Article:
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Please begin with an informative title:

So few people have questioned the origins of my signature, "big badda boom : GRB 090423 ", and I thought, hey I could write a diary about that. Mysterious astronomical objects with astronomical energy output, what's not to like ?  GRB stands for gamma ray burster.  Follow me across the event horizon to be instantly torn into your constituent atoms, er, I mean to read about why a GRB really is a big badda boom.

Intro

You must enter an Intro for your Diary Entry between 300 and 1150 characters long (that's approximately 50-175 words without any html or formatting markup).

First, without further delay, I present GRB 090423 in all it glory:

http://www.gemini.edu/...

The Electromagnetic Spectrum

Spectrum is a word you hear a lot, and is the measurement of the strength of a signal as compared to the frequency of that signal, i.e. amplitude/strength on the Y axis and frequency/wavelength/energy on the x-axis.

I thought I might start with a minor digression into the nature of gamma rays.  Gamma rays are electromagnetic radiation.  Many people can be confused by the use of the word "radiation".  Radiation, referring to electromagnetic radiation, includes AM radio signals, TV signals, the signal produced by your cell-phone, heat (infrared), visible light, ultraviolet, x-rays, gamma rays and what comes after gamma rays.  Your cell phone is operating at a frequency of about 2 x 10^9 Hz, gamma rays are on the order of 10^20 Hz (that's a lot of hurts).  They are so energetic that the strength of a gamma ray is generally described in electron volts (eV).  Your dental x-ray is probably less than 100 eV, but the in the emission spectrum for Cobalt 60, there is a gamma ray peak at about 1.2 million eV.

When people get concerned about radiation what they are generall thinking of is ionizing radiation.  Aptly named ionizing radiation has enough energy that it can ionize atoms by knocking electrons loose.  This will generally free that atom from it's current patner and it can then form bonds with other, ionized atoms.  This can be a problem if those atoms are in your DNA and you'd rather not have them making random connections.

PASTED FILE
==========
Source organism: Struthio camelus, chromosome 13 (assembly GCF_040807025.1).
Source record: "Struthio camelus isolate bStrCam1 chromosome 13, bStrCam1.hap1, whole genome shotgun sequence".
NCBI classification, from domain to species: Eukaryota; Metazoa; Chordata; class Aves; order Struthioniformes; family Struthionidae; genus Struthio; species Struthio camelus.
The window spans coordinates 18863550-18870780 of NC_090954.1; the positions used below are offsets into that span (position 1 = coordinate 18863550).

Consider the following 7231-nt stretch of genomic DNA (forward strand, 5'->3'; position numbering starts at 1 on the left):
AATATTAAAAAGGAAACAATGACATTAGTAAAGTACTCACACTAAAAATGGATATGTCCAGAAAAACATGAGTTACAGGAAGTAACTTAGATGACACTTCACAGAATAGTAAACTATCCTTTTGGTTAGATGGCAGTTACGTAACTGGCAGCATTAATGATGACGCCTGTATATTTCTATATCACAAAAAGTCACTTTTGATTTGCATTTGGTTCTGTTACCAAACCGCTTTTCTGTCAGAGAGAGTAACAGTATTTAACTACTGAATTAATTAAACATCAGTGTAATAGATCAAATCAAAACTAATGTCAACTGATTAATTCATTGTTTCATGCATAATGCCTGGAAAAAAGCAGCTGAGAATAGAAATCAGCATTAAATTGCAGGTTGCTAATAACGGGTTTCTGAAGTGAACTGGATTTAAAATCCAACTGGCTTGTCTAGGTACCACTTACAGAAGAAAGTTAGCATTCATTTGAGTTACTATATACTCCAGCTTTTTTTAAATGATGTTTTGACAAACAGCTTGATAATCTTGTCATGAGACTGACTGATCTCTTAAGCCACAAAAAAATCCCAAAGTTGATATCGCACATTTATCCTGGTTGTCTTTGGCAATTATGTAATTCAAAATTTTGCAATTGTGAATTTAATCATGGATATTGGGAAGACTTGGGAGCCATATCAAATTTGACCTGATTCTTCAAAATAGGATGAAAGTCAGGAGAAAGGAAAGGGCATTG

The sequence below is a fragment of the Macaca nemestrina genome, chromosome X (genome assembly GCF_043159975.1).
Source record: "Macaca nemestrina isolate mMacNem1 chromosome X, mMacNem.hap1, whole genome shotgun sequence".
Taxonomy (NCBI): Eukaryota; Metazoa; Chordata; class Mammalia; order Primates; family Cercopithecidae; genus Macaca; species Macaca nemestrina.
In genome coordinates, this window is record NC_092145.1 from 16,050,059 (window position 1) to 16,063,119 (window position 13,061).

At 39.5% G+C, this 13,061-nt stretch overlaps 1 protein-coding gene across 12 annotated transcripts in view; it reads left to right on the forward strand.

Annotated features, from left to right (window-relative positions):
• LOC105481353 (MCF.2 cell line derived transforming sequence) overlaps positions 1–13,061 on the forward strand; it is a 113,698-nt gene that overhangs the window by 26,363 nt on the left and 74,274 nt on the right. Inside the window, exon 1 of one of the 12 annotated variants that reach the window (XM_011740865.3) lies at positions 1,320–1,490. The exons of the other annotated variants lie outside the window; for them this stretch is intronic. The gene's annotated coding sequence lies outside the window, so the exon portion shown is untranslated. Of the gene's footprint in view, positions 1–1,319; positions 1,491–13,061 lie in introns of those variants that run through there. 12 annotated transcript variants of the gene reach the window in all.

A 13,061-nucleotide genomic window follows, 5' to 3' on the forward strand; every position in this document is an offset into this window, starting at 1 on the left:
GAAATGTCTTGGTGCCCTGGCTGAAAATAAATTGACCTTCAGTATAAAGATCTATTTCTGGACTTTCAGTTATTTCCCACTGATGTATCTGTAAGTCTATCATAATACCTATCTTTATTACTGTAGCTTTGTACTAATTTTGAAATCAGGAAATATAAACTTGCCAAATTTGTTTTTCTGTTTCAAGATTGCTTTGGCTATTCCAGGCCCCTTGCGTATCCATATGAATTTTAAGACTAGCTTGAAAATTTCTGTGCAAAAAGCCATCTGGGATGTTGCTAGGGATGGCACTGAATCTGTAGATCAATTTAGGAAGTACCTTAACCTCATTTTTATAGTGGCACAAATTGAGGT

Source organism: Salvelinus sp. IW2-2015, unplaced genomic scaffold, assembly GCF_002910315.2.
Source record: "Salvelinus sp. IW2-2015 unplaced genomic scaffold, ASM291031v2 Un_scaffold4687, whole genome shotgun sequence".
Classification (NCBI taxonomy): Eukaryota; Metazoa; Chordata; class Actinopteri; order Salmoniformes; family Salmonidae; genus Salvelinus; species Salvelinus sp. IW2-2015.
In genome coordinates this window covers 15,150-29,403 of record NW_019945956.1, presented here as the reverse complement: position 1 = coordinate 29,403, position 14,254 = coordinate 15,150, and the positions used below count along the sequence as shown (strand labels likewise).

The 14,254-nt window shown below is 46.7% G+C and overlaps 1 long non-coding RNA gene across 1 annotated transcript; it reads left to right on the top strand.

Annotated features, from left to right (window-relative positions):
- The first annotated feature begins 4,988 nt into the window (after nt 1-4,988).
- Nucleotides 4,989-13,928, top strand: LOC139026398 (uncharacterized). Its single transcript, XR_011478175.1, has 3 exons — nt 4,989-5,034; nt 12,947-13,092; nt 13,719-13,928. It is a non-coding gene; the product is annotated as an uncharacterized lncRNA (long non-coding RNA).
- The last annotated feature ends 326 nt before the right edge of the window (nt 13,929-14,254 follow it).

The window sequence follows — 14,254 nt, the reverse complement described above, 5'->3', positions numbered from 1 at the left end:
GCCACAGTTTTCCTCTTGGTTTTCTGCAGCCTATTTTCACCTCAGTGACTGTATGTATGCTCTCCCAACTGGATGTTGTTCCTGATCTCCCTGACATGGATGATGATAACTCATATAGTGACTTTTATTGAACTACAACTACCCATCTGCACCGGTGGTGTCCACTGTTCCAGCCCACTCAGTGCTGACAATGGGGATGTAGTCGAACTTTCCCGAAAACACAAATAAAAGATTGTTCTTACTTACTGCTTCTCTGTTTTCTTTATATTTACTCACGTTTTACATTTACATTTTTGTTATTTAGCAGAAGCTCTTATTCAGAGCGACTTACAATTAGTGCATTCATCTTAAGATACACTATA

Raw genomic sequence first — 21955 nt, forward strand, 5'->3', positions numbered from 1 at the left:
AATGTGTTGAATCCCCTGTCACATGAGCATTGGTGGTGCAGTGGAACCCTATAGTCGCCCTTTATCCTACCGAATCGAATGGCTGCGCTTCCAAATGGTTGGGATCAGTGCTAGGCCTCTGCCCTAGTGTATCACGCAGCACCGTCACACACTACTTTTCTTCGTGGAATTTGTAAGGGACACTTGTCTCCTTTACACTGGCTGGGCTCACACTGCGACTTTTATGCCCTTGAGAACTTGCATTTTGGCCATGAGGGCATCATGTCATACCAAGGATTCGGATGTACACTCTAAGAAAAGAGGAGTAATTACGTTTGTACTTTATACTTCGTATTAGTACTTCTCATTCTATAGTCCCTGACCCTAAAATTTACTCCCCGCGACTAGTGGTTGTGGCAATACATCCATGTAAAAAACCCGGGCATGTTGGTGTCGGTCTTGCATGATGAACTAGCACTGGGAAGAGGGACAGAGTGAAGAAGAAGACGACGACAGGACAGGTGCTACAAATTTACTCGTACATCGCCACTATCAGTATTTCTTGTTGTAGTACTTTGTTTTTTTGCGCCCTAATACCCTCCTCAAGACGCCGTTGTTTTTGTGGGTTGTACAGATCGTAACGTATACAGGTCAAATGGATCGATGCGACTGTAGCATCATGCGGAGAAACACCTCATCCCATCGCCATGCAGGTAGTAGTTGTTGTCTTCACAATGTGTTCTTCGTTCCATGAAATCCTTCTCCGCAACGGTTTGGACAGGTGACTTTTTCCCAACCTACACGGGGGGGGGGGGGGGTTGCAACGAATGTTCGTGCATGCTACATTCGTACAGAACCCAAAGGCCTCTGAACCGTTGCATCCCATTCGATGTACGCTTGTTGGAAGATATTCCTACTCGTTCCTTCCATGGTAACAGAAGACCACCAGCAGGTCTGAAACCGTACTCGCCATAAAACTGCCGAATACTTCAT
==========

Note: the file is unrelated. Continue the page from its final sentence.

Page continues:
Gamma rays are ionizing radiation of the highest order. Nuclear decay often produces gamma rays, and gamma rays tend to go through lead relatively easily, so keeping gamma rays away from you is difficult (a challenge for long term survival in space).  I think I'm digressing too much.  The point is that gamma rays are very energetic which means it takes very energetic events to create them.  That's one clue that a gamma ray burster probably is going to be something kinda crazy.

I thought I saw a flash...

Now astronomer types enjoy looking for things with a lot of energy because the chances are good it's going to be something really interesting.  Interesting astronomical things that might produce lots of gamma rays include colliding neutron stars, matter falling into black holes, colliding black holes, supernovas, and, if you're really lucky, something nobody's thought of before.

You might think the earth's atmosphere should be relatively transparent to gamma rays due to their very high energy, but in fact the gammay ways are stopped by the time they get into the stratosphere.  The other interesting factoid is that the earth's atmosphere has a fairly decent gamma ray glow due to cosmic rays impacting the atmosphere and even lightning as this paper describes.  Regardless you'd generally like to be above the atmosphere for astronomical measurement because you'll get better sensitivity which allows you to observe very faint objects. As with most astronomical observations you're going to want to look for them from the vacuum of space.

A satellite that detects gamma rays would be very useful. Check.  There's been quite a few of them over the years as this is an active area of research.  It turns out the current NASA gamma ray satellite, Fermi, looks for gamma rays at an energy of between 20 MeV to 300 GeV.  Naturally, Fermi's primary purpose in life is to learn more about GRBs.  However satellites are also interested in looking at gamma rays generated from the direction of planet earth because it might uncover interesting things like the fact that lightning bolts can generate gamma rays, or, sadly, because someone just initiated an uncontrolled nuclear reaction.

What I won't talk about is the intricacies of creating an instrument which can detect gamma rays, but clearly this is an important part of any such satellite.